That same summer, age 12, I took an auto mechanics class: the only female ("girl") in the class. My fellow students harangued me w/ "Speed Racer!" (cuz that cartoon had a mechanically-inclined girl) Every Frickin' Day.
I had been (infant-)baptized an Episcopalian, and I like to think I was a feminist from birth.
I was OVERJOYED by the Philadelphia 11!
For me it was the summer before my senior year of high school, and I lived in a conservative family with a very traditional father. I was frightened by these courageous women. Terrified by what consequences I might suffer if I imitated them. Also, not admitting to consciousness any sense of call to priesthood. My life focussed on fitting in, appearing to be like everyone else. I didn't dare know or be myself. But over the years after that, in reading the poetry, memoirs and books of those 11 -- I began to hear clues and glimpses of what it might be to have voice, self and call ...
I repeat what I said to Margaret: I was there in 1974. Fewer and fewer of those who were, including the ordinands, are still with us on this side of the river. It is a joy to read what you and Elizabeth Kaeton say on this day. Thanks for picking up the torch and running with it.
Yep, I had to think about this too at my place.
I lived in the US at the time, had a toddler and a newborn. I had been caught by the Watergate scandal for two years. I remember Nixon resigning, but I have no memory of these women being ordained. So I have to find out now.
Thank you for this post.
I was 4 years old at the time, so have no conscious memory of it. And in a way, that is a wonderful thing, as I grew up in an Episcopal church that, so far as I knew, did not exclude women (or girls, as I would have thought about it then) from participation in any part of church life. It helped form my perception of a loving and caring God. And, of course, we had two wonderful and amazing rectors at our church that further shaped my understanding of and relationship with God, the second of which was purposeful in his inclusion of women in church leadership. (I was a bit too young with the first to know his stance, but he was always a wonderful and loving priest.)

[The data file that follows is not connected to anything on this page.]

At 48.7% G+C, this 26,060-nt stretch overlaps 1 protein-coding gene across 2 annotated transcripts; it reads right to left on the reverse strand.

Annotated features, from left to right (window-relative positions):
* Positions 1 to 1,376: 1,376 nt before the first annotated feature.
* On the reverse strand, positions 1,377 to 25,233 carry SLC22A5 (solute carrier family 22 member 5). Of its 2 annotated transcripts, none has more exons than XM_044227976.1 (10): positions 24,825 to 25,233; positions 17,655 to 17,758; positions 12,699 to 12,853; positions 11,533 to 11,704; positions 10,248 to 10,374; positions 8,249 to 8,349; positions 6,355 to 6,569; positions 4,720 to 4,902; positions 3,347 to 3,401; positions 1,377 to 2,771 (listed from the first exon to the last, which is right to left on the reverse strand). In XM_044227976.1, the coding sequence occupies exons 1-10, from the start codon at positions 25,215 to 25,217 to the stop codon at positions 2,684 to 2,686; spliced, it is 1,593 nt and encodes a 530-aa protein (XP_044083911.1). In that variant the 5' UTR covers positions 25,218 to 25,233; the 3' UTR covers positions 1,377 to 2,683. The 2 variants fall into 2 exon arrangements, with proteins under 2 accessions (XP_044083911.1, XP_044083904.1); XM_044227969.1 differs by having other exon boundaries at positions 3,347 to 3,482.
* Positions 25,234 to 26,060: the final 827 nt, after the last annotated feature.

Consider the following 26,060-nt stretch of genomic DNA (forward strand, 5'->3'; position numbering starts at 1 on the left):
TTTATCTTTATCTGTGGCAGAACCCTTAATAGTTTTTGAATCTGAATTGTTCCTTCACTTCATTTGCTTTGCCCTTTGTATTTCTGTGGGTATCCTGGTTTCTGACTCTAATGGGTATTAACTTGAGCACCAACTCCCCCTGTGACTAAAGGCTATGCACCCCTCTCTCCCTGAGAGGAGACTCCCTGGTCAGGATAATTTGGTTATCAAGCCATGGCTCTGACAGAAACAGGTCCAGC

I'm so grateful to those who stopped waiting for the world to catch up with Jesus, and went ahead and proclaimed the gospel with courage.
I linked to this at my place, where I reflected on same. Hope that is okay.
I was still a Roman at that time. I remember how excited and happy I was to learn of this marvelous event taking place within miles of my home. It was this courageous event, more than any other, which led me to TEC. I remain a very PROUD Episcopalian!
Thanks to everyone for sharing your wonderful memories here. I have been so richly fed by them all.
June - I would be deeply honored to be included in anything you write.
When my wife the former RC started attending TEC, JCF asked me how she "took" women on the altar. It was a non-issue, on the one hand (in the sense it didn't "bother" her at all), and on the other, a great blessing. She has found having married (and divorced), women, and gay clergy greatly enriching because of the unique breadth each brings to ministry. How lucky TEC is to recgonize that.
I heard Betty Bone-Shiese speak about the pain she went through in order to be part of the original 11. What a story! I was so impressed. Her talk convinced me of the importance of women priests. My younger sister was the first girl acolyte in my home parish we have come a long way! And I rejoice
Elizabeth - Thank you once again for your posts...
I was 12 in '74 and remember where I was when Nixon resigned (a lovely hotel in Wexford, Eire) but not when I heard about the 11.
Over here you may have followed our recent debates in General Synod which will, DV, lead to women in the episcopate.
Our debates were less antagonistic than they were 2 years ago, but in our system we still have a long way to go.
At the same time we had another skirmish on the Jeffrey John saga, which got the anti's all het up AGAIN... But as I have said for along time, the gay issue is much more contentious for us than the women one!
And the point of all this? Well, pray for the Church of England, we need it and not just on those two issues, but also pray for those who are currently excluded and those who fear that a change of polity will exclude them from the life of God's churchband long for the day when brothers and sisters dwell together in unity. Psalm 133. 1-2
Mark - the point is that the "gay" issue has it's roots in the issue of women. When the CofE begins to make that connection, you'll start to see some change.
Meanwhile, I'll keep praying. It's so good to know that we have friends like you across the Pond.
I was 2 weeks old when GC voted to allow women to be priests, so I grew up with the blessing of not knowing an Episcopal Church where that was not the case. That I can follow in their footsteps is something for which I am very grateful.